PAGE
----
By: David Sheward
April 18, 2020: Now that the COVID-19 pandemic has forced stages in New York City and around the world to close until further notice and much of the world remains in lockdown, many theater companies are offering productions online through various social media platforms. Many of these events are free or available for a limited time. Streaming Musicals recently presented a “virtual opening night” of Paul Gordon’s musical adaptation of Jane Austen’s classic novel Pride and Prejudice, originally produced at TheaterWorks Silicon Valley in Palo Alto, California in December 2019.
The event was introduced and hosted by Tony nominee Laura Osnes (Rodgers and Hammerstein’s Cinderella), Tony winner Beth Leavel (The Drowsy Chaperone), and Julie James of Sirius XM Live on Broadway and the show is on available on the Streaming Musicals website.
While professional and competent enough under Robert Kelley’s smooth direction, this iteration of Austen’s beloved story of the bumpy romance between independent-minded Elizabeth Bennett and the haughty Mr. Darcy in Regency-era England is only mildly entertaining at best. Gordon, who also adapted another classic Jane Eyre to the musical stage with lukewarm results, mixes generic Broadway and pop sounds and simplistic lyrics in his score, producing pleasant but familiar expressions of the protagonists’ raging emotions under their formal exteriors. Gordon also wrote the book which sacrifices Austen’s revolutionary feminism for the familiar push-pull love story. The novel is indeed the ultimate romantic template with the individualist Elizabeth battling against hooking up with the dashing but snobbish Darcy. Eventually, each conquered the titular failings of pride and prejudice holding them back. But Austen also informed her work with a powerful rage against the patriarchal society in which she lived. Elizabeth is one of five daughters whose family home will be taken from her upon her father’s death because he has no male heirs. Marriage is her only salvation and Gordon’s cheerful, perky book downplays this vital critique of an oppressive environment of Austen’s classic.
The leads have marvelous voices and charismatic stage presence. Mary Mattison is a delightfully spunky Elizabeth and Justin Mortelliti makes for a dashing, disdainful Darcy, but there is very little sexual chemistry between them, a necessary connection if we are to buy Darcy’s irresistible attraction for Lizzie and Lizzie’s gradual falling for him. The large supporting cast includes many lovely vocal performances such as Sharon Rietkirk’s Jane, Elizabeth’s elder sibling who laments the loss of her intended Mr. Bingley in the tender ballad, “A Man of My Acquaintance.” But only Melissa WolfKlain’s deadpan Mary, the bookworm Bennett daughter, and Monique Hafen Adams’ sarcastic Caroline Bingley, emerge as vivid characters.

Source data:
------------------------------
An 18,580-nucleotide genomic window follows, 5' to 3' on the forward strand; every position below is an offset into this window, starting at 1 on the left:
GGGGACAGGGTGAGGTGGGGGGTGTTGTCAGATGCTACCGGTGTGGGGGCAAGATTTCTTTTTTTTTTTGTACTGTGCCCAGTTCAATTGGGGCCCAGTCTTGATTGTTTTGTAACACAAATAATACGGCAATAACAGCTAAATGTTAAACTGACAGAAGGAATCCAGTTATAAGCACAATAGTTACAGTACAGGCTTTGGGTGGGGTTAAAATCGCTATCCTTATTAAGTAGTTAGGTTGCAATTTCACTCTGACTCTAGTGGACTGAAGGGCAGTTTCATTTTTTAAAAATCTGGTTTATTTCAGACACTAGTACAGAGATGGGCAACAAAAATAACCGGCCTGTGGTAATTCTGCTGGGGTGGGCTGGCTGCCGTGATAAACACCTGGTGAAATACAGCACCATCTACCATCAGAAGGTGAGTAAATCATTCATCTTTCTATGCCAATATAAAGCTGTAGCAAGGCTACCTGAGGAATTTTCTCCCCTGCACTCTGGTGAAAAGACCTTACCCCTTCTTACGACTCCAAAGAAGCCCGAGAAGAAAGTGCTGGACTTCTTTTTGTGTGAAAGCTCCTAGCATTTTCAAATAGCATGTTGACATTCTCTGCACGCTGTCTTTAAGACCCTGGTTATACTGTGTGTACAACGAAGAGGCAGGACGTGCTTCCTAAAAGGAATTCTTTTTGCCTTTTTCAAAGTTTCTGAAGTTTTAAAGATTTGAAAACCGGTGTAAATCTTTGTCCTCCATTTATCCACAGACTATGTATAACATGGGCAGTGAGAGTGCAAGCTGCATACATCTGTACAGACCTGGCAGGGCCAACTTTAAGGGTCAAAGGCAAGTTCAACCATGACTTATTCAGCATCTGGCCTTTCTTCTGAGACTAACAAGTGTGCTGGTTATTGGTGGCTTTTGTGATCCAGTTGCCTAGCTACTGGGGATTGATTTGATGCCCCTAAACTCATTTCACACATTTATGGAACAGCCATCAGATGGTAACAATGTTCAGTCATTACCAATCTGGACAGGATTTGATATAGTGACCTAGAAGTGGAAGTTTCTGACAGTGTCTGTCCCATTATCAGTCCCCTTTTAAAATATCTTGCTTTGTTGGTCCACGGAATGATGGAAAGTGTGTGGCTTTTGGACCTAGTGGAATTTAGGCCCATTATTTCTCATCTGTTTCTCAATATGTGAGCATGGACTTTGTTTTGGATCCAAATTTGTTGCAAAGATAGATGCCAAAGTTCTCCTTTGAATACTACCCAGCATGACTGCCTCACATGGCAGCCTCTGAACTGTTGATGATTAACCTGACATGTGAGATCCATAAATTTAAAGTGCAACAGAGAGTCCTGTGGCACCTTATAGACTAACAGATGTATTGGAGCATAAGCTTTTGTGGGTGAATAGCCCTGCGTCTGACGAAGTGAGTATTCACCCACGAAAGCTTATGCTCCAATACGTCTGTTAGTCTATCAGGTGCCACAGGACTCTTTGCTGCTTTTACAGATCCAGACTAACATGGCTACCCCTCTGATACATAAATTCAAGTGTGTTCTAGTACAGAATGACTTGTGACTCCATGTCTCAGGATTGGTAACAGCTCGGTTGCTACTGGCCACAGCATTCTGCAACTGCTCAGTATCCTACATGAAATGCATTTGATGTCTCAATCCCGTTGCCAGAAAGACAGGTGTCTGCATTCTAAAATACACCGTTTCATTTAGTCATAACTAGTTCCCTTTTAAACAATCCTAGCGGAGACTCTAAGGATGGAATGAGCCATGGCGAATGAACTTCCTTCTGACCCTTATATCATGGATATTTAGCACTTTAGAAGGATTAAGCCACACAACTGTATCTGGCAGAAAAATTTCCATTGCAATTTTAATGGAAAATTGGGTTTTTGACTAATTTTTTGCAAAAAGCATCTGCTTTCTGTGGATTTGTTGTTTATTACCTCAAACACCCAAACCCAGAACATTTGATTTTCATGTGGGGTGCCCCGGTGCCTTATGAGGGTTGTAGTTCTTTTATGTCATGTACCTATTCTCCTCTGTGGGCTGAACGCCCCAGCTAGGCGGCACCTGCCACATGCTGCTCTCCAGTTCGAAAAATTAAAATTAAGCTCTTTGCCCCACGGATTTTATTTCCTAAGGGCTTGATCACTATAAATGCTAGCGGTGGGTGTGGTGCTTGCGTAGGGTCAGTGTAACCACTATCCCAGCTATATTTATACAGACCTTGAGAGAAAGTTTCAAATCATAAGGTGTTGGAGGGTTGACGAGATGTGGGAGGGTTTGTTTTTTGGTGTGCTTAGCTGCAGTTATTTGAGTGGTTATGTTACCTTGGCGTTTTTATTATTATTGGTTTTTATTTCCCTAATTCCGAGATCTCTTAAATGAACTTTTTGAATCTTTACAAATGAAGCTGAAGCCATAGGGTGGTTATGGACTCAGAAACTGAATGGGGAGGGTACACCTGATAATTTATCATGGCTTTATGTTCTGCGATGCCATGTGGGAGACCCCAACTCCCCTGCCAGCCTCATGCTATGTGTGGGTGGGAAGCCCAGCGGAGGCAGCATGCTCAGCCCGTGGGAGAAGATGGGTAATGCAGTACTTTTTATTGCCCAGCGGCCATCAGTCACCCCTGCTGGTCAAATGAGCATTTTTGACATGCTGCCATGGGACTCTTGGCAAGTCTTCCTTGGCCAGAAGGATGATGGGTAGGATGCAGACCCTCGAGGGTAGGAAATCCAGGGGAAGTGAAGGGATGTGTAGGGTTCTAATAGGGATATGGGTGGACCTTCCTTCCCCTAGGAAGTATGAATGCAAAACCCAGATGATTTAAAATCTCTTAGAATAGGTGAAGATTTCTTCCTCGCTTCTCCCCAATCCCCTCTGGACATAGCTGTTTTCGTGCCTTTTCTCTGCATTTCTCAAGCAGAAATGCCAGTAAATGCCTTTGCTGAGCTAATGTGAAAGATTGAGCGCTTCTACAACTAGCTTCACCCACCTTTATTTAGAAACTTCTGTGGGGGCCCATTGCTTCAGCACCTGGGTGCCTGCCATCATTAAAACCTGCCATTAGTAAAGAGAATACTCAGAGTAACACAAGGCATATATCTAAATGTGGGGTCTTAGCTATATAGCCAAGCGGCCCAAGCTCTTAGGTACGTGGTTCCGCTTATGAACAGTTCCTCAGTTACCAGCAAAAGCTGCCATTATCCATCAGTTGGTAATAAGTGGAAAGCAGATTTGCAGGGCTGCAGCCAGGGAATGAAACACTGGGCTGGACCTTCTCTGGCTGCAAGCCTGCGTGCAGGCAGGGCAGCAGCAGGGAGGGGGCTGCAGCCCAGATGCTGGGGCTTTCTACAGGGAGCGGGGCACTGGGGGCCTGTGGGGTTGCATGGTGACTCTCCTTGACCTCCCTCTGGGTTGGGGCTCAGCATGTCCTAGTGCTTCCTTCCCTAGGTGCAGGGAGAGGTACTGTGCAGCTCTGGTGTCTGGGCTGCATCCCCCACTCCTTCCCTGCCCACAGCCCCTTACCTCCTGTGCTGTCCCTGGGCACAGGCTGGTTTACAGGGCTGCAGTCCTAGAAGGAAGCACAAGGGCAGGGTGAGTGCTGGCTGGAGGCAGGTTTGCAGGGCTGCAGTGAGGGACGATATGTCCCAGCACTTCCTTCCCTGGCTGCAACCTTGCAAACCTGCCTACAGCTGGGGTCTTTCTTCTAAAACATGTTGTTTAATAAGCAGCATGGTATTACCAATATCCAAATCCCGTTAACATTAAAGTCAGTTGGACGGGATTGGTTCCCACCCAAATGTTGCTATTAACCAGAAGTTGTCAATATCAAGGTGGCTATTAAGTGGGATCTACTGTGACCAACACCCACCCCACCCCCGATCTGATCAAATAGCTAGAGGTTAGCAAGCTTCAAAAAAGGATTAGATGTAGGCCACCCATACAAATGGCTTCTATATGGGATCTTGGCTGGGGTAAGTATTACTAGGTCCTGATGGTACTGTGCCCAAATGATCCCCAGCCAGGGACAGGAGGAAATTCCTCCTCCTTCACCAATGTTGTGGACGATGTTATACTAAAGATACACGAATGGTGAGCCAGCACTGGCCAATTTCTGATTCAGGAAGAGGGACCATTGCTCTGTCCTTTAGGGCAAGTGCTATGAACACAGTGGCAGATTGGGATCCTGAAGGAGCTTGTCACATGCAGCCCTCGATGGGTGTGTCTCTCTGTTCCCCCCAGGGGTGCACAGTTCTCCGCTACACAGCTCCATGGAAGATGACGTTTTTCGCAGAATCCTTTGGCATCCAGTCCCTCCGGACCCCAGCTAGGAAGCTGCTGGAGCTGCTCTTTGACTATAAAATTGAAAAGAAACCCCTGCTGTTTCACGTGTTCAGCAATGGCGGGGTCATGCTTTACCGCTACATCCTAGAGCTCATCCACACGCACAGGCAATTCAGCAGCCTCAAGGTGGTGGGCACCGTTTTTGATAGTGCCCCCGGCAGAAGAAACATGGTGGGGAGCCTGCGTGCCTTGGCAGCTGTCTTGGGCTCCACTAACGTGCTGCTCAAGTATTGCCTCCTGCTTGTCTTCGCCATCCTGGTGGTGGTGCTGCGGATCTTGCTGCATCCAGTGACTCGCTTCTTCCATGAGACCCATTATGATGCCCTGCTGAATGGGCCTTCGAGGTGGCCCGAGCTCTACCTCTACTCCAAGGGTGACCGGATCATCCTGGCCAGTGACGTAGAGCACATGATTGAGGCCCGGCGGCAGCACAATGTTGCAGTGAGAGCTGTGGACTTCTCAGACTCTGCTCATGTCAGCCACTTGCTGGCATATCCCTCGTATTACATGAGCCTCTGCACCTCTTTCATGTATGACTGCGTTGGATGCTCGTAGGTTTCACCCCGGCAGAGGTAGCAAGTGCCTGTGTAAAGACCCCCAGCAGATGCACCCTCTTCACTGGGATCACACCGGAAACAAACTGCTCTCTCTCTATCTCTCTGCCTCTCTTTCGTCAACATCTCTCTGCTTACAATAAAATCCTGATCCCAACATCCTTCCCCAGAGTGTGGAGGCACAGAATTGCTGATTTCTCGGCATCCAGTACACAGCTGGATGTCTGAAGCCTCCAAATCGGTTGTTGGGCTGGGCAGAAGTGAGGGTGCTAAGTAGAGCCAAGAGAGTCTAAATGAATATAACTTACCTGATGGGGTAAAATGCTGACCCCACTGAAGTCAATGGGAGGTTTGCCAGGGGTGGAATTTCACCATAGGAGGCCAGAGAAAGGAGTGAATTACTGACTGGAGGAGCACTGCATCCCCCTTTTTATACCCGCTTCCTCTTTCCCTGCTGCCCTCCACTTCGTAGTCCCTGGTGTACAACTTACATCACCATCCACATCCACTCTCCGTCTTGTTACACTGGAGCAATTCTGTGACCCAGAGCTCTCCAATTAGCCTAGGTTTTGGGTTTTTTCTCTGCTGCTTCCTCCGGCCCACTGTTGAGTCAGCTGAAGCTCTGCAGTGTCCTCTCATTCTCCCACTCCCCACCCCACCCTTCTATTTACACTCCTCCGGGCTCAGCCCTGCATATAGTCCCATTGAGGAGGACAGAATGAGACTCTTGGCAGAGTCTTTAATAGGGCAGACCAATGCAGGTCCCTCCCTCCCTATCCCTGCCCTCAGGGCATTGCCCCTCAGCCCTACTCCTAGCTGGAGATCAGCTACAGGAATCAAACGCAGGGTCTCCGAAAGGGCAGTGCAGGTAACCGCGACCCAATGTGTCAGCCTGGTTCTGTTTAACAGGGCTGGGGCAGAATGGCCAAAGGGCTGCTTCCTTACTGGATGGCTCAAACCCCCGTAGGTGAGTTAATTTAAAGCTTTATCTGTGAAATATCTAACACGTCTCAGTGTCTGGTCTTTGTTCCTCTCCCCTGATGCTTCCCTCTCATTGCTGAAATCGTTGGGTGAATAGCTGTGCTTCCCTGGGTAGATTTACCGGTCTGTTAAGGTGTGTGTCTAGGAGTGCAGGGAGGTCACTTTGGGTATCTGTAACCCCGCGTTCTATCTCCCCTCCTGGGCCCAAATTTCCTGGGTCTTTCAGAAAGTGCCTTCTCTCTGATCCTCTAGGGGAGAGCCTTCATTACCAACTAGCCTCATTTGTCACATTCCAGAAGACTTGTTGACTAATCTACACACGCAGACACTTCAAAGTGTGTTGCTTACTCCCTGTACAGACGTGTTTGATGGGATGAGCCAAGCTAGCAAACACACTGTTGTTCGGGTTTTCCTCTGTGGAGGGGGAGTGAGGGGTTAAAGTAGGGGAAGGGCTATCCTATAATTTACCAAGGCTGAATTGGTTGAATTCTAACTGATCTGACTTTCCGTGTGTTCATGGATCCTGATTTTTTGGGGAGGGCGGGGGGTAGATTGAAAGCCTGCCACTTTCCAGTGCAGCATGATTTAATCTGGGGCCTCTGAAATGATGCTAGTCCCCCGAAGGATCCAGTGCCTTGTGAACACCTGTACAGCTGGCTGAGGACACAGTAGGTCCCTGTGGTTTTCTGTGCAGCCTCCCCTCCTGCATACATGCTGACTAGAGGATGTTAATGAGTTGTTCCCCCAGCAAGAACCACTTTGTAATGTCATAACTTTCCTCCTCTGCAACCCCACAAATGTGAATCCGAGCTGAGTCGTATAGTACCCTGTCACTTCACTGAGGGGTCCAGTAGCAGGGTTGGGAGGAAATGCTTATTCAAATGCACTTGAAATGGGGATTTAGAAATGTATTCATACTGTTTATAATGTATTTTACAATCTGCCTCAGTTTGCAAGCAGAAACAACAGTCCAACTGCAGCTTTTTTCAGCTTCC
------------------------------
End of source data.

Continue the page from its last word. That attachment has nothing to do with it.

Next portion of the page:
Several British companies including the National Theater and Shakespeare’s Globe have been videotaping their productions for consumption in cinemas for some time and are now making their archives available on YouTube. The Globe is currently offering their 2018 Hamlet starring artistic director Michelle Terry in the title role. This is not the first instance of a female Melancholy Dane, the most famous being Sarah Bernhardt, followed decades later by Judith Anderson, Diane Venora, Maxine Peake, and Ruth Negga (recently seen at Brooklyn’s St. Ann’s Warehouse). This staging in the company’s recreation of the Bard’s original playhouse goes further by casting not only Hamlet, but also Horatio, Laertes, and Marcellus with women, Ophelia with a man, and Guildenstern with a hearing-impaired actor. The direction by Federay Holmes and Elle While, like that of Pride and Prejudice, is serviceable but not especially memorable. All the boxes of conveying the basic plot and keeping the action moving are ticked, but there are no new insights particularly on gender roles or sexual power dynamics.
Terry possesses the necessary classic technique to sustain a credible Hamlet, but she is all rage and no humor (despite being costumed as a clown during the mad scenes.) Catron Aaron’s brainy Horatio and Bettrys Jones’ sparkplug of a Laertes are more shaded. Shubham Saraf endows Ophelia with delicate strength and Helen Schlesinger gradually adds layers to Gertrude. James Garnon’s Claudius is a vacillating monarch which is an interesting choice. You could read this interpretation as one of female strength (a determined Hamlet, Laertes and Horatio) against male incompetence (a weak-willed, corrupt Claudius), but this concept is not brought out in the direction. This is an intriguing concept, but the full possibilities of a gender-reversed production are not fully explored. The production was performed in repertory with As You Like It with the same actors in cross-gender casting which make for an interesting contrast. Perhaps that show will pop up on YouTube soon.
Additional streaming companies include the National Theater which posts new productions every two weeks (Treasure Island premieres April 16); the Wooster Group on Vimeo; 54 Below with cabaret shows on YouTube; and Theater Wit of Chicago which will stream its production of Teenage Dick (Richard III set in a high school) through May 3. Check the companies’ websites for information.
Pride and Prejudice: Available at StreamingMusicals.com. Buy for $19.99 or rent for $4.99.
Hamlet: Available on Shakespeare’s Globe’s YouTube channel https://www.youtube.com/watch?v=cdPqu598m68 though April 19. (New production posted every two weeks.)